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  Field Notes From
Uncommon Vision

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On Assignment
View Field Notes
From Author

Lynne Warren

In most cases these accounts are edited versions of a spoken interview. They have not been researched and may differ from the printed article.

Photograph by Brian Strauss

On Assignment On Assignment On Assignment
Uncommon Vision

Field Notes From Author
Lynne Warren
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Remember the theme song to the TV series Cheers? “You want to go where everybody knows your name.” Collecting moths with Joseph Scheer and Mark Klingensmith reminded me of that. Standing by a brightly lit white sheet in Mark’s yard was like being at a neighborhood bar—only the “regulars” were moths. These two guys have spent so much time collecting, preparing, and photographing moths over the past few years that they’re intimately familiar with their local species. They know which moths are likely to show up in what kind of weather, how the phase of the moon affects who’s likely to fly by, and which blooming plants will attract mothy attention. Occasionally an unfamiliar moth appears, and—just like at the neighborhood hang-out—the excitement produces a “buzz” of conversation about the newcomer—What’s the species? What family does it belong to? Will we see more examples? Hours passed, the moon dropped, and my knees got stiff, but the constantly shifting show on that white sheet never got boring.

This assignment caused just one frustration: Our magazine isn’t three by four feet (one by one meter), and we don’t print our millions of copies on fine art paper. As striking as Joseph’s moth images look in the glossy pages of National Geographic, I’d love to show our readers his prints at full size, the way they’re created for exhibition. The sense of depth and texture is just overwhelming in the originals. It’s almost impossible to stop yourself from petting the moths on the page. Joseph sent a group of his early prints to China, where they were exhibited without any glass or plastic coverings. By the time the exhibit was taken down, the prints had been completely destroyed by people reaching out and running their fingers over the moths, totally captivated by the three-dimensional illusion. I wish we could give all our readers that experience.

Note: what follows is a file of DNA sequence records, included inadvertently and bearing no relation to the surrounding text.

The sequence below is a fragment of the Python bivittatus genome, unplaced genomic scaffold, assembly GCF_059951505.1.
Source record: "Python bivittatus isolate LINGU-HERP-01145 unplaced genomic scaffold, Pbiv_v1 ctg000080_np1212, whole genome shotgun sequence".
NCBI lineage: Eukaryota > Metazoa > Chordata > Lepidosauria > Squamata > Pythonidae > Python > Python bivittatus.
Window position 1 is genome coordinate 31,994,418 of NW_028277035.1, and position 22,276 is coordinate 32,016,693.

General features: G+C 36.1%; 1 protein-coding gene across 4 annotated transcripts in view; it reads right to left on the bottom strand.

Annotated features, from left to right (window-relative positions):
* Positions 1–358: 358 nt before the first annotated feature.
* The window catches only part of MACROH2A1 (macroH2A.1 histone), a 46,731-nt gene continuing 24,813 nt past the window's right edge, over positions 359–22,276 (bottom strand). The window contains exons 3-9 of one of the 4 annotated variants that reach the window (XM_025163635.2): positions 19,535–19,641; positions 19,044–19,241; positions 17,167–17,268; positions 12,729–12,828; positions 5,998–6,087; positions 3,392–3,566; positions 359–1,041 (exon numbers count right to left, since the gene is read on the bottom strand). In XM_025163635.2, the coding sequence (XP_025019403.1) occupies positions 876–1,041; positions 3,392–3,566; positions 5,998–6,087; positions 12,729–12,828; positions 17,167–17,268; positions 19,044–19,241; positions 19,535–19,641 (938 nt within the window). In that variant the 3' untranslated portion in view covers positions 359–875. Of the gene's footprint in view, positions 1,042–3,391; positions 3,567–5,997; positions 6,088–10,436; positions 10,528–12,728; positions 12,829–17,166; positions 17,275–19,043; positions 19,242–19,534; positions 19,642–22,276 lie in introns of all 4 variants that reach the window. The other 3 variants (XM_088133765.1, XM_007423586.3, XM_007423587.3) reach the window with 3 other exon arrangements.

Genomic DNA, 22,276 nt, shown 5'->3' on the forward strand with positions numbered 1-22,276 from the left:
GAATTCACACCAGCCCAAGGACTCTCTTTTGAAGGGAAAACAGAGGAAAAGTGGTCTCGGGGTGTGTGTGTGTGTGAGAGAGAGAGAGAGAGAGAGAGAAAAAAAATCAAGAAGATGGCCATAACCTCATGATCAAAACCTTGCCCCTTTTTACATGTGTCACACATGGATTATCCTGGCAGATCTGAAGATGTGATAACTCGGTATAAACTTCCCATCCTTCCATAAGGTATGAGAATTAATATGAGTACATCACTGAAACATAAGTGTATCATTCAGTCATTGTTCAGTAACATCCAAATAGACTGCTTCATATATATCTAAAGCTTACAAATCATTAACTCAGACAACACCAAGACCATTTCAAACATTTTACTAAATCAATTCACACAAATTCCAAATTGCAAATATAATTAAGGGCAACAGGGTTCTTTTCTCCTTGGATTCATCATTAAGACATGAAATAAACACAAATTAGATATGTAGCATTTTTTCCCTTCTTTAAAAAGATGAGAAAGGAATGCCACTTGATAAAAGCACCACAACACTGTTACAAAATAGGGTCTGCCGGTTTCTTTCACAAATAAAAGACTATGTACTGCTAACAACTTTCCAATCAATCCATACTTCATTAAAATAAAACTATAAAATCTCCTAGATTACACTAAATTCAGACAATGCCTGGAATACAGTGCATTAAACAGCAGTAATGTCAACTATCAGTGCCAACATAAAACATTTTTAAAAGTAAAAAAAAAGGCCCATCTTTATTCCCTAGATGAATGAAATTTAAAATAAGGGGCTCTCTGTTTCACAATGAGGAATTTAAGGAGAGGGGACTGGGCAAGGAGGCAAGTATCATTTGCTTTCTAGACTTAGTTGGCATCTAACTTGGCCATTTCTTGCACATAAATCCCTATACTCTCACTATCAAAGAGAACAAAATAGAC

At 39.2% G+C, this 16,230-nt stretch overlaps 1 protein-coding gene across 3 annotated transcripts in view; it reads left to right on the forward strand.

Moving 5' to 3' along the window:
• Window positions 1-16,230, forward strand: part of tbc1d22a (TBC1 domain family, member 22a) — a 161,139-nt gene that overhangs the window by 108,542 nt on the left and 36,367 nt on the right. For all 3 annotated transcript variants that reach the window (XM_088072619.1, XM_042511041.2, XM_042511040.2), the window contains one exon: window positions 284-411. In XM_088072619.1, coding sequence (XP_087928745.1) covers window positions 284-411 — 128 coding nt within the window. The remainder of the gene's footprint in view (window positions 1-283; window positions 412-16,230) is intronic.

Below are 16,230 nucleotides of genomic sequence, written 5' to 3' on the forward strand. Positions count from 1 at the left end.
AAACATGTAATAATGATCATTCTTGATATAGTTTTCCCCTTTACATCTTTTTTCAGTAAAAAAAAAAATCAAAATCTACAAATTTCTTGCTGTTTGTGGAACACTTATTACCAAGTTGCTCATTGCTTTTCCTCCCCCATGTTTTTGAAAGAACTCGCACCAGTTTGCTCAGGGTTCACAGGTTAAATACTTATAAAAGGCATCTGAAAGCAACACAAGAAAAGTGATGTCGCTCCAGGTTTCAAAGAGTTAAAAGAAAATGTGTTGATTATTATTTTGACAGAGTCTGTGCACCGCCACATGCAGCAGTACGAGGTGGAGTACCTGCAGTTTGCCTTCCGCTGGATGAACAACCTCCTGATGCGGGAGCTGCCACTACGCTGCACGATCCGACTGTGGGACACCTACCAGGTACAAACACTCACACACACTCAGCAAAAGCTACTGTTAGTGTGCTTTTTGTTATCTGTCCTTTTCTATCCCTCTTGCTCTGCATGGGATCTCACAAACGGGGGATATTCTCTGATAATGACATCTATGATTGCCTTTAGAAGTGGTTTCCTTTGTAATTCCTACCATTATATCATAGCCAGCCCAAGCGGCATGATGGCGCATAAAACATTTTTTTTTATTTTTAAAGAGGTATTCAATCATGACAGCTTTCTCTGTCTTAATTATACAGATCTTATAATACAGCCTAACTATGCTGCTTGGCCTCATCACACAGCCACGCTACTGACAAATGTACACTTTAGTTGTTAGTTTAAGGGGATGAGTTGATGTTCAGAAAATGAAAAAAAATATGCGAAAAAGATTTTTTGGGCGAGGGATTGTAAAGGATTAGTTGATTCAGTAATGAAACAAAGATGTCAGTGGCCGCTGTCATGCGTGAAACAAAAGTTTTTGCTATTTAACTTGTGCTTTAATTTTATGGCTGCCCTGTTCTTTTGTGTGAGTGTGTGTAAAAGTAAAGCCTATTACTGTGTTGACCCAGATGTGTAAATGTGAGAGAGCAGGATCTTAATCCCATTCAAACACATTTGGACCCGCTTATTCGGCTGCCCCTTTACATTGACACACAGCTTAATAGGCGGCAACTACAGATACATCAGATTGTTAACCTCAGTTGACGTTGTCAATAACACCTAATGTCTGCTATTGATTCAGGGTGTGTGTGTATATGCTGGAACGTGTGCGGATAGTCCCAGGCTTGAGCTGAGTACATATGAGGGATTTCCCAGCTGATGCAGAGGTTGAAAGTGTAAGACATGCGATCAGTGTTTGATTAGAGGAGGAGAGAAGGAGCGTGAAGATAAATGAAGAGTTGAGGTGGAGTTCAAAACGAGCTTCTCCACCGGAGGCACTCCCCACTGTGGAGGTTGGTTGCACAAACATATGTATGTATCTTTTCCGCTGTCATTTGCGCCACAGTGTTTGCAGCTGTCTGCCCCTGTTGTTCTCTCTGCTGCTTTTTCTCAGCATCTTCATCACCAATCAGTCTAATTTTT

The last day I was with Joseph in his studio, he pulled out a thick stack of prints and started searching through the pile, looking for a moth we had seen outside the night before—a big hairy creature in tones of cream and black and taupe. Each moth he flipped past was lovelier and less expected than the one before. Then he came to a sheet of paper that looked like some kind of elaborately printed cloth—a Liberty of London cotton or a very ornate Oriental carpet. It was all iridescent blue-green and glossy black, really gorgeous. Then I looked more closely and realized that I was looking at a huge mass of flies. Flies. You know, the nasty bugs that hang out around Dumpsters and crawl all over your picnic if you give them the chance? Yep. Those. EEEeeeeeeuuuuuwwwww!

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